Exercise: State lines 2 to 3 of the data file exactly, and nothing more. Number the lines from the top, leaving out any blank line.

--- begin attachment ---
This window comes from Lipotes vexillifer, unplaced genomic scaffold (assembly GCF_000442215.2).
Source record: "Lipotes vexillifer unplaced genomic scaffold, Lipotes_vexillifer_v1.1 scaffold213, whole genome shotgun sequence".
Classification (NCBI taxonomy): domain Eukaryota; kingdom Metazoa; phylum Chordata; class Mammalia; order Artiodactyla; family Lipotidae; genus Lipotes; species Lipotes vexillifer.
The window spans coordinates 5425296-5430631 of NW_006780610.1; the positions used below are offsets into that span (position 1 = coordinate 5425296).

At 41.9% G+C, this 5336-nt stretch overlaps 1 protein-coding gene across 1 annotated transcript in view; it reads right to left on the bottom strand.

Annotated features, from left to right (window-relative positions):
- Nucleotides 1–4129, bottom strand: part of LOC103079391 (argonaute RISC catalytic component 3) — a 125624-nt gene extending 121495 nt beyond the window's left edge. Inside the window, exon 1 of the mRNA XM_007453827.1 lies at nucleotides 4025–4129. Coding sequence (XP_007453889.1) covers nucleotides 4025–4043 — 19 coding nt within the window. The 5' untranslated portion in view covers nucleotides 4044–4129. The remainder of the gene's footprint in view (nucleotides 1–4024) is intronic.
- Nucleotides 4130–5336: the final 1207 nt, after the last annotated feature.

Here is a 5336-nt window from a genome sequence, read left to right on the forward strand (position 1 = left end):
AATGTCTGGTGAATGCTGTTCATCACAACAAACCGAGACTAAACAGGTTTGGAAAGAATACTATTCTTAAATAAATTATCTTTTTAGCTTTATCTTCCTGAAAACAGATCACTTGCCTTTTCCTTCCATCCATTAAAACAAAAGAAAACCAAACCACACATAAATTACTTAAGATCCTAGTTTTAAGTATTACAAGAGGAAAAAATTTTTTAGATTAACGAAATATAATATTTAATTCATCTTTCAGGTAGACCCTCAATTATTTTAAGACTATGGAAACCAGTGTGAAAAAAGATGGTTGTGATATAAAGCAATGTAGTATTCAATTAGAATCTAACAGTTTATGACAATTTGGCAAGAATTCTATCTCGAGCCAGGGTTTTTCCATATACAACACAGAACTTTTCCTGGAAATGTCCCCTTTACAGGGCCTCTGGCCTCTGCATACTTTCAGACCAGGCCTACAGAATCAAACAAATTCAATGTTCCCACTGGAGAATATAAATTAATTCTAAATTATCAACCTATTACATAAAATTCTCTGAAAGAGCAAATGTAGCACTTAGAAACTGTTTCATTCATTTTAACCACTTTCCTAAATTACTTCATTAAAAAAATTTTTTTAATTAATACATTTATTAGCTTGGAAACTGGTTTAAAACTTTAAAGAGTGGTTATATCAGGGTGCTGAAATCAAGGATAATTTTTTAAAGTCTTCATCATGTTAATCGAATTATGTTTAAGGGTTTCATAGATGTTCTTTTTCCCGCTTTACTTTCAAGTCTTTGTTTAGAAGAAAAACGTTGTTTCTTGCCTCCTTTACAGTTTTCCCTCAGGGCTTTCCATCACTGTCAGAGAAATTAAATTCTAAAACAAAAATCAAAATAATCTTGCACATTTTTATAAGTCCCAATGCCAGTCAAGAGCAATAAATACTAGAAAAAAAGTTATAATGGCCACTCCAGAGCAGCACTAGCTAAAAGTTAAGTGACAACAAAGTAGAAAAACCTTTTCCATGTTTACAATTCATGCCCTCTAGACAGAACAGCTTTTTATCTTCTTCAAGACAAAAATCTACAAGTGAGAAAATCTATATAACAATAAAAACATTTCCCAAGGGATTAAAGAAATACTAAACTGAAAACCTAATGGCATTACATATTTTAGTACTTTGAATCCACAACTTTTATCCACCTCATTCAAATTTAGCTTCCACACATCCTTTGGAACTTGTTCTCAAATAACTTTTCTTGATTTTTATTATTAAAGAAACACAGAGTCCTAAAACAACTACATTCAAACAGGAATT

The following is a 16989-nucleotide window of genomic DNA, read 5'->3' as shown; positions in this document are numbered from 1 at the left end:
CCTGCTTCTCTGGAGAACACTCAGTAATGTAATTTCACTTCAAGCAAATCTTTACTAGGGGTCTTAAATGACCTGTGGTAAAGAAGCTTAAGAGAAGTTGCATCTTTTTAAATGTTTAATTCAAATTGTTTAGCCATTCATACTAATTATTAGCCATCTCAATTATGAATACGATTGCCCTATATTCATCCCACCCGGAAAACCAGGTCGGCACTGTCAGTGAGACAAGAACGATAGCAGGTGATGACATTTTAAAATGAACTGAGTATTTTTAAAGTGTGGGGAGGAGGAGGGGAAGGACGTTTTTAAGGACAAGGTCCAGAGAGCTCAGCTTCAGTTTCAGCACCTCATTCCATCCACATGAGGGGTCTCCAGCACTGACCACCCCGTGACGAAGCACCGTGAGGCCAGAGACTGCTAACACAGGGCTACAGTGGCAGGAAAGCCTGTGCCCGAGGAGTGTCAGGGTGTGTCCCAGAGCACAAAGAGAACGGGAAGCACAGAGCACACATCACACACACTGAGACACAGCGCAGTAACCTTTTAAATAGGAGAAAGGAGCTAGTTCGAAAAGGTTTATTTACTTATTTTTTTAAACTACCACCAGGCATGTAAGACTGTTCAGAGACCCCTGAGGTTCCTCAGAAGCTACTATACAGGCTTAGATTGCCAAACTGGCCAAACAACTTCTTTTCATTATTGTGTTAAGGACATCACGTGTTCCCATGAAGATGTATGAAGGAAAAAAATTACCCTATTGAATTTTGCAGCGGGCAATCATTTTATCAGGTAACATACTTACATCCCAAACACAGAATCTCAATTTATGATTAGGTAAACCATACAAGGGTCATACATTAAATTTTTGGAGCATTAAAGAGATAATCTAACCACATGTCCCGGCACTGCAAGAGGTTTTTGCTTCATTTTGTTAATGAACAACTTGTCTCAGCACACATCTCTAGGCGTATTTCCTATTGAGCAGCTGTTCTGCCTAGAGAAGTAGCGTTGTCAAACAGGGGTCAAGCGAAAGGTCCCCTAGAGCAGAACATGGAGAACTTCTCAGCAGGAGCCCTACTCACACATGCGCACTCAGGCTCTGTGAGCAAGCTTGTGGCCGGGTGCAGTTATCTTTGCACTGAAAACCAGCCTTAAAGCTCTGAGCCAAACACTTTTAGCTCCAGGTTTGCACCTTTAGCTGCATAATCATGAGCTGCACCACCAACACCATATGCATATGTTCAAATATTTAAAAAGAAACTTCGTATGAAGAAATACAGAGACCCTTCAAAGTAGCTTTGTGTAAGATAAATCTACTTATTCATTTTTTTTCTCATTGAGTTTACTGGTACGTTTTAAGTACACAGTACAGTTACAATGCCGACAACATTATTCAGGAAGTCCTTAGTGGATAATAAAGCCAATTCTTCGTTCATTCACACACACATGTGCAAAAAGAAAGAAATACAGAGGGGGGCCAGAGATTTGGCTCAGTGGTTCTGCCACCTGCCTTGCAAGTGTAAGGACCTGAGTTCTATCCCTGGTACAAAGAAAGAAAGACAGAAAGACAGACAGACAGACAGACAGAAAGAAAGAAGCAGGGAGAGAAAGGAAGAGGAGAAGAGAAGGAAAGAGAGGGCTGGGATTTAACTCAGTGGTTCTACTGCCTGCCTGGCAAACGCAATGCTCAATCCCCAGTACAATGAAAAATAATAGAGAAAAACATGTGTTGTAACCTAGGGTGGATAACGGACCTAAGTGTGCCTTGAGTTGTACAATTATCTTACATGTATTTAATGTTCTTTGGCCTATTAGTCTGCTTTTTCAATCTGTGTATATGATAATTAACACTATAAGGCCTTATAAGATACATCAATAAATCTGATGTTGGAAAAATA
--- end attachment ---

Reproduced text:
Source record: "Lipotes vexillifer unplaced genomic scaffold, Lipotes_vexillifer_v1.1 scaffold213, whole genome shotgun sequence".
Classification (NCBI taxonomy): domain Eukaryota; kingdom Metazoa; phylum Chordata; class Mammalia; order Artiodactyla; family Lipotidae; genus Lipotes; species Lipotes vexillifer.